Cited PatentFiling datePublication dateApplicantTitle
US3885408 *Oct 29, 1973May 27, 1975Jr Charles T ClarkFinger operated electro-optical lock and method
US3953769 *Jul 29, 1974Apr 27, 1976Sargent & Greenleaf, Inc.Electronic security control system
Referenced by
Citing PatentFiling datePublication dateApplicantTitle
US4207555 *Mar 3, 1978Jun 10, 1980The Eastern CompanyLock system
US4250533 *May 21, 1979Feb 10, 1981Nelson Avi NSecurity system
US4481513 *May 12, 1982Nov 6, 1984Mole Alain MElectronic indentification system
US4486751 *May 12, 1982Dec 4, 1984Mole Alain MElectronic identification system
US4829296 *Apr 30, 1986May 9, 1989Carey S. ClarkElectronic lock system
US4881148 *Oct 19, 1988Nov 14, 1989Wickes Manufacturing CompanyRemote control system for door locks
US5109221 *Apr 12, 1989Apr 28, 1992Trw Inc.Remote control system for door locks
US5351042 *Mar 16, 1992Sep 27, 1994Yale Security Products LimitedLock, key and combination of lock and key
US5406274 *Oct 7, 1993Apr 11, 1995Trw Inc.Remote control system for door locks
US5605066 *Apr 1, 1993Feb 25, 1997Abloy Security Ltd OyElectromechanical lock arrangement
US5619191 *Apr 10, 1995Apr 8, 1997Trw Inc.Remote control system for door locks
US5712626 *May 30, 1996Jan 27, 1998Master Lock CompanyRemotely-operated self-contained electronic lock security system assembly
US5745044 *Apr 9, 1992Apr 28, 1998Medeco Security Locks, Inc.Electronic security system
US5774064 *Nov 18, 1996Jun 30, 1998Trw Inc.Remote control system for door locks
US5933086 *Dec 1, 1997Aug 3, 1999Schlage Lock CompanyRemotely-operated self-contained electronic lock security system assembly
US6005487 *Mar 5, 1993Dec 21, 1999Medeco Security Locks, Inc.Electronic security system with novel electronic T-handle lock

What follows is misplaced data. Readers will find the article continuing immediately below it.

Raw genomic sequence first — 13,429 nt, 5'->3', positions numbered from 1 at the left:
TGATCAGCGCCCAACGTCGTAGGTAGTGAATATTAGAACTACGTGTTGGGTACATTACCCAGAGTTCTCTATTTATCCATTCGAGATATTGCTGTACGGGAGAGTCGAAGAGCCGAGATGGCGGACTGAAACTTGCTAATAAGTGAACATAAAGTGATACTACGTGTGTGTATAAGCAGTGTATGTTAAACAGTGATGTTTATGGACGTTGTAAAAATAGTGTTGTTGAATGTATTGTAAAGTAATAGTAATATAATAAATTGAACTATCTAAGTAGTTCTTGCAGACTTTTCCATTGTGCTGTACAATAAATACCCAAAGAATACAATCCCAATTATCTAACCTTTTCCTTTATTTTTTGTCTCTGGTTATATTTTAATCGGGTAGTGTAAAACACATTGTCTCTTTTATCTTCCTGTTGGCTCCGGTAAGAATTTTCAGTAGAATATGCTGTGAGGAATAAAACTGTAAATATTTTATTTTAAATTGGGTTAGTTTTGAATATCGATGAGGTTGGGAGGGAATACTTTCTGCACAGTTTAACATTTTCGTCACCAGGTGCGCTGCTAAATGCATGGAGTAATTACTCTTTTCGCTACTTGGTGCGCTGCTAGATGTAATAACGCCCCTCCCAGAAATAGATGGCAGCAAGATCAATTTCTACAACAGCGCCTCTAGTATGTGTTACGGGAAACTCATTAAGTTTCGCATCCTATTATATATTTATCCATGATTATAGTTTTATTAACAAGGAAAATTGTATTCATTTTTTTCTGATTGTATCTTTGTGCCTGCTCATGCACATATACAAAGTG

US6107934 *Jan 26, 1998Aug 22, 2000Schlage Lock CompanyRemotely operated self-contained electronic lock security system assembly
US6297725 *Jun 21, 1999Oct 2, 2001Schlage Lock CompanyRemotely-operated self-contained electronic lock security system assembly
US6496101 *Aug 11, 1999Dec 17, 2002Star Lock Systems, Inc.Electro-mechanical latch assembly
US6525644 *Aug 11, 1999Feb 25, 2003Star Lock Systems, Inc.Electro-mechanical latch assembly
US6867685 *May 9, 2000Mar 15, 2005Star Lock Systems, Inc.Electro-mechanical lock assembly
US7373352Dec 13, 2004May 13, 2008Triteq Lock And Security, LlcElectronic key-control and management system for vending machines
US7495543Nov 24, 2004Feb 24, 2009Micro Enhanced Technology, Inc.Vending machines with field-programmable electronic locks
US7683758Mar 24, 2004Mar 23, 2010Denison William DElectronic access control device
US7741952Feb 21, 2007Jun 22, 2010Micro Enhanced Technology, Inc.Electronic access control device
US7821395May 4, 2004Oct 26, 2010Micro Enhanced Technology, Inc.Vending machines with field-programmable locks
US8358232Mar 5, 2008Jan 22, 2013Giesecke & Devrient GmbhDevice for actuating an actuator
US8587405May 25, 2005Nov 19, 2013O.S. SecurityElectronic access control device